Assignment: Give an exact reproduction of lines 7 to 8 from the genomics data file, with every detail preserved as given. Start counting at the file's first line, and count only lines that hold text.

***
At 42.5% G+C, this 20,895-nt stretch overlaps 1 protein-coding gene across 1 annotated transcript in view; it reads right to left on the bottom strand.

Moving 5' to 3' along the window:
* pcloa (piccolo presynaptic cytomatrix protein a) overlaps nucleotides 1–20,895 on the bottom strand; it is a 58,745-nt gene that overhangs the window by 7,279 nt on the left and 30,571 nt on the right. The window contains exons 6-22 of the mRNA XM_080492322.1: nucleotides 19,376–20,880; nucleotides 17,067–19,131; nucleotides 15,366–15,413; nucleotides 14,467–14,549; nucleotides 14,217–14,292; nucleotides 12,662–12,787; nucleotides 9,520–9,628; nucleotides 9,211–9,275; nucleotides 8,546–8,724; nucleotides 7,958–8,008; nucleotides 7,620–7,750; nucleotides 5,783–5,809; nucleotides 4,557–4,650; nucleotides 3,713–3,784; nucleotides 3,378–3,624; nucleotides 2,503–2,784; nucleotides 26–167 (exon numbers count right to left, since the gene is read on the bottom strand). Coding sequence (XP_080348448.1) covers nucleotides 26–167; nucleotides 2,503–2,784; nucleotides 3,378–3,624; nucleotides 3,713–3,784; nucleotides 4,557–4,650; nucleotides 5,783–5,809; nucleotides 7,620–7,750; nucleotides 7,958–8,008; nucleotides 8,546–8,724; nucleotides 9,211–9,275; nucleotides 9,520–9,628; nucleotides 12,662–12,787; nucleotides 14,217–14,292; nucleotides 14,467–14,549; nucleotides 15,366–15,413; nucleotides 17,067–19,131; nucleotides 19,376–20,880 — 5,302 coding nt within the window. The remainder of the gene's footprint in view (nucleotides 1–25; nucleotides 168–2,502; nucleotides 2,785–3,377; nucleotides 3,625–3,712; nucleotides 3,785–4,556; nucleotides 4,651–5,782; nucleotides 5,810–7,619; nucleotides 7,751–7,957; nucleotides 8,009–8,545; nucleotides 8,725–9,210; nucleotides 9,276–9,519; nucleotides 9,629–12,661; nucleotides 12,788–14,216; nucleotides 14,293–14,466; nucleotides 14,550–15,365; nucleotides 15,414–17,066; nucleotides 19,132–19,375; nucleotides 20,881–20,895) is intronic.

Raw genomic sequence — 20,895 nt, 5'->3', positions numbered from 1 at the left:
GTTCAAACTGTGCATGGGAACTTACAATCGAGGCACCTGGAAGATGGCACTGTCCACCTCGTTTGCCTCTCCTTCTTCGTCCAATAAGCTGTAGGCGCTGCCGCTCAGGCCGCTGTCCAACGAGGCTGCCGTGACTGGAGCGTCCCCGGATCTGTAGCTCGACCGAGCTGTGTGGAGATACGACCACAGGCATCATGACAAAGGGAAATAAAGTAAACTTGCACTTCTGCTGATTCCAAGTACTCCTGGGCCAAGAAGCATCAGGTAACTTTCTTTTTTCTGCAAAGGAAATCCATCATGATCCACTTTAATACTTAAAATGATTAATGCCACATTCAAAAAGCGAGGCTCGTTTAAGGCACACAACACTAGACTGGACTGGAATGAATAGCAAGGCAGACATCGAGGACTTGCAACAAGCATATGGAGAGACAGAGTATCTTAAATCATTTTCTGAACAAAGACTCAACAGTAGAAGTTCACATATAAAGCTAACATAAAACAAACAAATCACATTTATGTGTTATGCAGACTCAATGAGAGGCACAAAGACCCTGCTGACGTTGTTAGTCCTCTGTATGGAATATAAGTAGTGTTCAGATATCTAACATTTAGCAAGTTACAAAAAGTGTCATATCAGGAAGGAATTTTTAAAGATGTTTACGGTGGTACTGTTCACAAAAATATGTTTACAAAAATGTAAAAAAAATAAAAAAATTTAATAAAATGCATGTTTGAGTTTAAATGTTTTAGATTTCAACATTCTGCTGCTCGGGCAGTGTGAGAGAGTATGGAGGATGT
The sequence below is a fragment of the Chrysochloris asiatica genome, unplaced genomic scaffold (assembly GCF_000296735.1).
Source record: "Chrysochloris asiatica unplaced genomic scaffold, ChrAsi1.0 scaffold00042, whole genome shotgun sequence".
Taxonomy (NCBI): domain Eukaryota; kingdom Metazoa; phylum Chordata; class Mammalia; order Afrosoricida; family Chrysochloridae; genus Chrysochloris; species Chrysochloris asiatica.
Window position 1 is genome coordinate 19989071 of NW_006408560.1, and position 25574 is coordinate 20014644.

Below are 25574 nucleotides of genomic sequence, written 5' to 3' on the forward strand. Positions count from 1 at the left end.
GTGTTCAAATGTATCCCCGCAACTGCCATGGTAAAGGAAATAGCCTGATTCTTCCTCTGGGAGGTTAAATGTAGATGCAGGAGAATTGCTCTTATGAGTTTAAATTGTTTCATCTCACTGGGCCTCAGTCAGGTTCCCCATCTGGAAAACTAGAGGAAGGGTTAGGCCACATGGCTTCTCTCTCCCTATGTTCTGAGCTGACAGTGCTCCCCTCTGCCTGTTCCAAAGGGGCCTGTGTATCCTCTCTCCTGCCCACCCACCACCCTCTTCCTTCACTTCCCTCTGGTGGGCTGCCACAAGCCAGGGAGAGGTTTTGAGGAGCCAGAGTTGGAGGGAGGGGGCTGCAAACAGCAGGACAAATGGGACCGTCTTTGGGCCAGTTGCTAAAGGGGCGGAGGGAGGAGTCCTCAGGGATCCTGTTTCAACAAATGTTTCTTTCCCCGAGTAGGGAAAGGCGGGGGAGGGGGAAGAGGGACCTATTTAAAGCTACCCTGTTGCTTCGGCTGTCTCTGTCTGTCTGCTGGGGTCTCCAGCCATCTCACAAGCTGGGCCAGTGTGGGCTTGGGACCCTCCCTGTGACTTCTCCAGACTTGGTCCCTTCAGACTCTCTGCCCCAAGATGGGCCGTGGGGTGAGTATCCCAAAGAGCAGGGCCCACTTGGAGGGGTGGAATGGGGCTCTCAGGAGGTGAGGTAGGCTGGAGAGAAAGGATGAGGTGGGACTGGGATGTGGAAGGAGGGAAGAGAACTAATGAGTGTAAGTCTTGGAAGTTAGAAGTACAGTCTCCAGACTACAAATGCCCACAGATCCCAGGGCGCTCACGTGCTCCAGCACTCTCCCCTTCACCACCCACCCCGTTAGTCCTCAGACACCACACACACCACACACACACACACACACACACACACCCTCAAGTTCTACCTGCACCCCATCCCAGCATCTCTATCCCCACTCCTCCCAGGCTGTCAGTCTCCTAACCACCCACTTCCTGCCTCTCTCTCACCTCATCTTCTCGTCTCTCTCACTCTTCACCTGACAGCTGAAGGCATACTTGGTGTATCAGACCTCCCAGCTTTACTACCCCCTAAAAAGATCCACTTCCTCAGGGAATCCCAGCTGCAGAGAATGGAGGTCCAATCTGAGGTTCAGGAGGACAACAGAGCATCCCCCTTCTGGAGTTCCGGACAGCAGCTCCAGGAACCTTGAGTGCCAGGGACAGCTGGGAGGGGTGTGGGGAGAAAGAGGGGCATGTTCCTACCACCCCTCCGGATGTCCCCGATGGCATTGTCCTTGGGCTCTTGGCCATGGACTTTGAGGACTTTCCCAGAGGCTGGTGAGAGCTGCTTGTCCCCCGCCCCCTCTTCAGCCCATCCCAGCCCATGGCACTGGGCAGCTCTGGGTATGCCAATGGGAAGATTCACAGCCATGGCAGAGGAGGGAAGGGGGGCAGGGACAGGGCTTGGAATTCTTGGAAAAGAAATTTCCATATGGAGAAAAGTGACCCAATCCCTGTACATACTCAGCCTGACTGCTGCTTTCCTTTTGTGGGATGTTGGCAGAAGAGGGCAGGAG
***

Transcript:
Source record: "Chrysochloris asiatica unplaced genomic scaffold, ChrAsi1.0 scaffold00042, whole genome shotgun sequence".
Taxonomy (NCBI): domain Eukaryota; kingdom Metazoa; phylum Chordata; class Mammalia; order Afrosoricida; family Chrysochloridae; genus Chrysochloris; species Chrysochloris asiatica.